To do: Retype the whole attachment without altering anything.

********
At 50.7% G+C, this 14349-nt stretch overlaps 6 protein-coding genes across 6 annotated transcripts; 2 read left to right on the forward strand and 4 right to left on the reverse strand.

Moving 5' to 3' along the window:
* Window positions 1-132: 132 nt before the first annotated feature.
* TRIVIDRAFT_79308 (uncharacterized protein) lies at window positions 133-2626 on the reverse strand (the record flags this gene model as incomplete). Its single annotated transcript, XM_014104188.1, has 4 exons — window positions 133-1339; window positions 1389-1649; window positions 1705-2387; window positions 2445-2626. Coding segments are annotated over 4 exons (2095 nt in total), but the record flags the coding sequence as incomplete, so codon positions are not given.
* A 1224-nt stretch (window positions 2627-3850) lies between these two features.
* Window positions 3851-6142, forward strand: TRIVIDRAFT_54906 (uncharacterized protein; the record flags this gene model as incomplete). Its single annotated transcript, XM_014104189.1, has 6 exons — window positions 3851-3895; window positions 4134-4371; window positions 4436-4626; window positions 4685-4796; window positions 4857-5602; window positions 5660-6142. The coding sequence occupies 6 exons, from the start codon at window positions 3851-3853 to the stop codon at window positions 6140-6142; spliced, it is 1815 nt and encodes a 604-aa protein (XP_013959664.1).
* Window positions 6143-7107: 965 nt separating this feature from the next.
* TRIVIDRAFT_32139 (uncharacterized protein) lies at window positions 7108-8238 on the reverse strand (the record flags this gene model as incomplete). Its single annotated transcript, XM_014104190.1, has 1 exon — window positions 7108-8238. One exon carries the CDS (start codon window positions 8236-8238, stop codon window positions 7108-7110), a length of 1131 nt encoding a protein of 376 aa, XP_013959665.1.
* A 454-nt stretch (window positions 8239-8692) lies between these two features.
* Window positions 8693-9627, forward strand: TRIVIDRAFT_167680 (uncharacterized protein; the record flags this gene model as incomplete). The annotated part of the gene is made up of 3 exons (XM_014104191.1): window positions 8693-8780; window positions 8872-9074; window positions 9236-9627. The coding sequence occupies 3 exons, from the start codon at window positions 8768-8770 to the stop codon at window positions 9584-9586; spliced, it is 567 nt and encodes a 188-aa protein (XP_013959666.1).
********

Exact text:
At 50.7% G+C, this 14349-nt stretch overlaps 6 protein-coding genes across 6 annotated transcripts; 2 read left to right on the forward strand and 4 right to left on the reverse strand.

Moving 5' to 3' along the window:
* Window positions 1-132: 132 nt before the first annotated feature.
* TRIVIDRAFT_79308 (uncharacterized protein) lies at window positions 133-2626 on the reverse strand (the record flags this gene model as incomplete). Its single annotated transcript, XM_014104188.1, has 4 exons — window positions 133-1339; window positions 1389-1649; window positions 1705-2387; window positions 2445-2626. Coding segments are annotated over 4 exons (2095 nt in total), but the record flags the coding sequence as incomplete, so codon positions are not given.
* A 1224-nt stretch (window positions 2627-3850) lies between these two features.
* Window positions 3851-6142, forward strand: TRIVIDRAFT_54906 (uncharacterized protein; the record flags this gene model as incomplete). Its single annotated transcript, XM_014104189.1, has 6 exons — window positions 3851-3895; window positions 4134-4371; window positions 4436-4626; window positions 4685-4796; window positions 4857-5602; window positions 5660-6142. The coding sequence occupies 6 exons, from the start codon at window positions 3851-3853 to the stop codon at window positions 6140-6142; spliced, it is 1815 nt and encodes a 604-aa protein (XP_013959664.1).
* Window positions 6143-7107: 965 nt separating this feature from the next.
* TRIVIDRAFT_32139 (uncharacterized protein) lies at window positions 7108-8238 on the reverse strand (the record flags this gene model as incomplete). Its single annotated transcript, XM_014104190.1, has 1 exon — window positions 7108-8238. One exon carries the CDS (start codon window positions 8236-8238, stop codon window positions 7108-7110), a length of 1131 nt encoding a protein of 376 aa, XP_013959665.1.
* A 454-nt stretch (window positions 8239-8692) lies between these two features.
* Window positions 8693-9627, forward strand: TRIVIDRAFT_167680 (uncharacterized protein; the record flags this gene model as incomplete). The annotated part of the gene is made up of 3 exons (XM_014104191.1): window positions 8693-8780; window positions 8872-9074; window positions 9236-9627. The coding sequence occupies 3 exons, from the start codon at window positions 8768-8770 to the stop codon at window positions 9584-9586; spliced, it is 567 nt and encodes a 188-aa protein (XP_013959666.1).